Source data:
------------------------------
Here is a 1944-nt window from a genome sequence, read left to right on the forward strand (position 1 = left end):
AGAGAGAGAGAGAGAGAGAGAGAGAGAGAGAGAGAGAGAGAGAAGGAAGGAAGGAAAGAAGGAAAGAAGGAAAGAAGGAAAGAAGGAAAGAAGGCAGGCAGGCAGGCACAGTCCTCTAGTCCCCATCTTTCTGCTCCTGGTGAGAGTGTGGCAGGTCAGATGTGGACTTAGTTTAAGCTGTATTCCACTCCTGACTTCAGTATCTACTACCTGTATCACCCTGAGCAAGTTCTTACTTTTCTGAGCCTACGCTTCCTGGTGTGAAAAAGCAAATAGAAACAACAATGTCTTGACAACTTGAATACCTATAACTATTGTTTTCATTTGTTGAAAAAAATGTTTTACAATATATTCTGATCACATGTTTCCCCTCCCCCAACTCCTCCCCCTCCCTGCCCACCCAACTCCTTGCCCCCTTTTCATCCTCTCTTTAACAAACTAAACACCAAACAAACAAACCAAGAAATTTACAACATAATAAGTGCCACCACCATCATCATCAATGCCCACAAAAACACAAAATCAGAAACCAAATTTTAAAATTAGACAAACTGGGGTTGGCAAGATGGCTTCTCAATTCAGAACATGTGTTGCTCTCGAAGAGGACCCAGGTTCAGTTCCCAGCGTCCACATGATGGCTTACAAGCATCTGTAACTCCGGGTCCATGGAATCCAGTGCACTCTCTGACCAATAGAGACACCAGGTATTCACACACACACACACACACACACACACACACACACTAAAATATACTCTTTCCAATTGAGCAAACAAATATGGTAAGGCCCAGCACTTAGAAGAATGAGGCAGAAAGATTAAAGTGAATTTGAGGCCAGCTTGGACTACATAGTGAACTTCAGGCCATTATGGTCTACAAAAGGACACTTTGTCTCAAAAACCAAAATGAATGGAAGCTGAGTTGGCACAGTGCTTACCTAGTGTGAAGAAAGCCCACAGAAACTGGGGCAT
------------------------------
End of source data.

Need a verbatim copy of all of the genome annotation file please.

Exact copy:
Here is a 1944-nt window from a genome sequence, read left to right on the forward strand (position 1 = left end):
AGAGAGAGAGAGAGAGAGAGAGAGAGAGAGAGAGAGAGAGAGAAGGAAGGAAGGAAAGAAGGAAAGAAGGAAAGAAGGAAAGAAGGAAAGAAGGCAGGCAGGCAGGCACAGTCCTCTAGTCCCCATCTTTCTGCTCCTGGTGAGAGTGTGGCAGGTCAGATGTGGACTTAGTTTAAGCTGTATTCCACTCCTGACTTCAGTATCTACTACCTGTATCACCCTGAGCAAGTTCTTACTTTTCTGAGCCTACGCTTCCTGGTGTGAAAAAGCAAATAGAAACAACAATGTCTTGACAACTTGAATACCTATAACTATTGTTTTCATTTGTTGAAAAAAATGTTTTACAATATATTCTGATCACATGTTTCCCCTCCCCCAACTCCTCCCCCTCCCTGCCCACCCAACTCCTTGCCCCCTTTTCATCCTCTCTTTAACAAACTAAACACCAAACAAACAAACCAAGAAATTTACAACATAATAAGTGCCACCACCATCATCATCAATGCCCACAAAAACACAAAATCAGAAACCAAATTTTAAAATTAGACAAACTGGGGTTGGCAAGATGGCTTCTCAATTCAGAACATGTGTTGCTCTCGAAGAGGACCCAGGTTCAGTTCCCAGCGTCCACATGATGGCTTACAAGCATCTGTAACTCCGGGTCCATGGAATCCAGTGCACTCTCTGACCAATAGAGACACCAGGTATTCACACACACACACACACACACACACACACACACACTAAAATATACTCTTTCCAATTGAGCAAACAAATATGGTAAGGCCCAGCACTTAGAAGAATGAGGCAGAAAGATTAAAGTGAATTTGAGGCCAGCTTGGACTACATAGTGAACTTCAGGCCATTATGGTCTACAAAAGGACACTTTGTCTCAAAAACCAAAATGAATGGAAGCTGAGTTGGCACAGTGCTTACCTAGTGTGAAGAAAGCCCACAGAAACTGGGGCAT